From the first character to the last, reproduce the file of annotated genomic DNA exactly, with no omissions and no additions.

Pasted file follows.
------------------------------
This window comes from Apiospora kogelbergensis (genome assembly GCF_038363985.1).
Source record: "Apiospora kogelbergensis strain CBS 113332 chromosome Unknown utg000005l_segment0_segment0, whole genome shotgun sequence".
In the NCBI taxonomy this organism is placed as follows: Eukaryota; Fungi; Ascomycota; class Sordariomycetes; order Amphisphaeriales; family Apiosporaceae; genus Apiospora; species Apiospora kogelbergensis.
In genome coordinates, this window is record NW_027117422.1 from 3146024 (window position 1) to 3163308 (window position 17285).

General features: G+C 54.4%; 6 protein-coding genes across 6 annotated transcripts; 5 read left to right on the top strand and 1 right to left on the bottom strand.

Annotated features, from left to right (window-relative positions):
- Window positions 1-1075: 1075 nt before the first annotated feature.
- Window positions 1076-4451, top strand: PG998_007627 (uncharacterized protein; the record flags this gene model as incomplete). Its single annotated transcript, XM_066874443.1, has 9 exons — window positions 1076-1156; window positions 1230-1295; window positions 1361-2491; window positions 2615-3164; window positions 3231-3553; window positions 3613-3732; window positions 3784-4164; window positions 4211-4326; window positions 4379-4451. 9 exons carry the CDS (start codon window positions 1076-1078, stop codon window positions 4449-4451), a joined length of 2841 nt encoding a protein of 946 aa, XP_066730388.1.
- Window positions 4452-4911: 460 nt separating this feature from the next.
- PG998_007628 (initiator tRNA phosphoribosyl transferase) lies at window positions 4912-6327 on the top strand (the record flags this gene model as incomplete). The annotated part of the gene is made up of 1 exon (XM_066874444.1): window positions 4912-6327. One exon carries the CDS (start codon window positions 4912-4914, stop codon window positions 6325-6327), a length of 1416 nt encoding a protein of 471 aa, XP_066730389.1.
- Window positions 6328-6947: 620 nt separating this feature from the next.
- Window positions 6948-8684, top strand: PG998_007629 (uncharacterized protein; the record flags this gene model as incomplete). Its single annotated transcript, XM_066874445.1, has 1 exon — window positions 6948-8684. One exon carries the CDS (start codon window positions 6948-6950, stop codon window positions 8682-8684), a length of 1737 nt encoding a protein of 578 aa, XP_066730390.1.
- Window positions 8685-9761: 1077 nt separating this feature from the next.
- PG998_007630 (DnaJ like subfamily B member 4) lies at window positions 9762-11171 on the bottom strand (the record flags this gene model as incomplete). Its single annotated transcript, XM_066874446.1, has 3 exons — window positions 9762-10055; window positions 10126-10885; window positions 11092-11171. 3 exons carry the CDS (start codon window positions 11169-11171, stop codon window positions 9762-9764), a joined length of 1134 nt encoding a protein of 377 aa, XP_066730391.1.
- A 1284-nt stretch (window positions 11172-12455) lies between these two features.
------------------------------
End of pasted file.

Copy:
This window comes from Apiospora kogelbergensis (genome assembly GCF_038363985.1).
Source record: "Apiospora kogelbergensis strain CBS 113332 chromosome Unknown utg000005l_segment0_segment0, whole genome shotgun sequence".
In the NCBI taxonomy this organism is placed as follows: Eukaryota; Fungi; Ascomycota; class Sordariomycetes; order Amphisphaeriales; family Apiosporaceae; genus Apiospora; species Apiospora kogelbergensis.
In genome coordinates, this window is record NW_027117422.1 from 3146024 (window position 1) to 3163308 (window position 17285).

General features: G+C 54.4%; 6 protein-coding genes across 6 annotated transcripts; 5 read left to right on the top strand and 1 right to left on the bottom strand.

Annotated features, from left to right (window-relative positions):
- Window positions 1-1075: 1075 nt before the first annotated feature.
- Window positions 1076-4451, top strand: PG998_007627 (uncharacterized protein; the record flags this gene model as incomplete). Its single annotated transcript, XM_066874443.1, has 9 exons — window positions 1076-1156; window positions 1230-1295; window positions 1361-2491; window positions 2615-3164; window positions 3231-3553; window positions 3613-3732; window positions 3784-4164; window positions 4211-4326; window positions 4379-4451. 9 exons carry the CDS (start codon window positions 1076-1078, stop codon window positions 4449-4451), a joined length of 2841 nt encoding a protein of 946 aa, XP_066730388.1.
- Window positions 4452-4911: 460 nt separating this feature from the next.
- PG998_007628 (initiator tRNA phosphoribosyl transferase) lies at window positions 4912-6327 on the top strand (the record flags this gene model as incomplete). The annotated part of the gene is made up of 1 exon (XM_066874444.1): window positions 4912-6327. One exon carries the CDS (start codon window positions 4912-4914, stop codon window positions 6325-6327), a length of 1416 nt encoding a protein of 471 aa, XP_066730389.1.
- Window positions 6328-6947: 620 nt separating this feature from the next.
- Window positions 6948-8684, top strand: PG998_007629 (uncharacterized protein; the record flags this gene model as incomplete). Its single annotated transcript, XM_066874445.1, has 1 exon — window positions 6948-8684. One exon carries the CDS (start codon window positions 6948-6950, stop codon window positions 8682-8684), a length of 1737 nt encoding a protein of 578 aa, XP_066730390.1.
- Window positions 8685-9761: 1077 nt separating this feature from the next.
- PG998_007630 (DnaJ like subfamily B member 4) lies at window positions 9762-11171 on the bottom strand (the record flags this gene model as incomplete). Its single annotated transcript, XM_066874446.1, has 3 exons — window positions 9762-10055; window positions 10126-10885; window positions 11092-11171. 3 exons carry the CDS (start codon window positions 11169-11171, stop codon window positions 9762-9764), a joined length of 1134 nt encoding a protein of 377 aa, XP_066730391.1.
- A 1284-nt stretch (window positions 11172-12455) lies between these two features.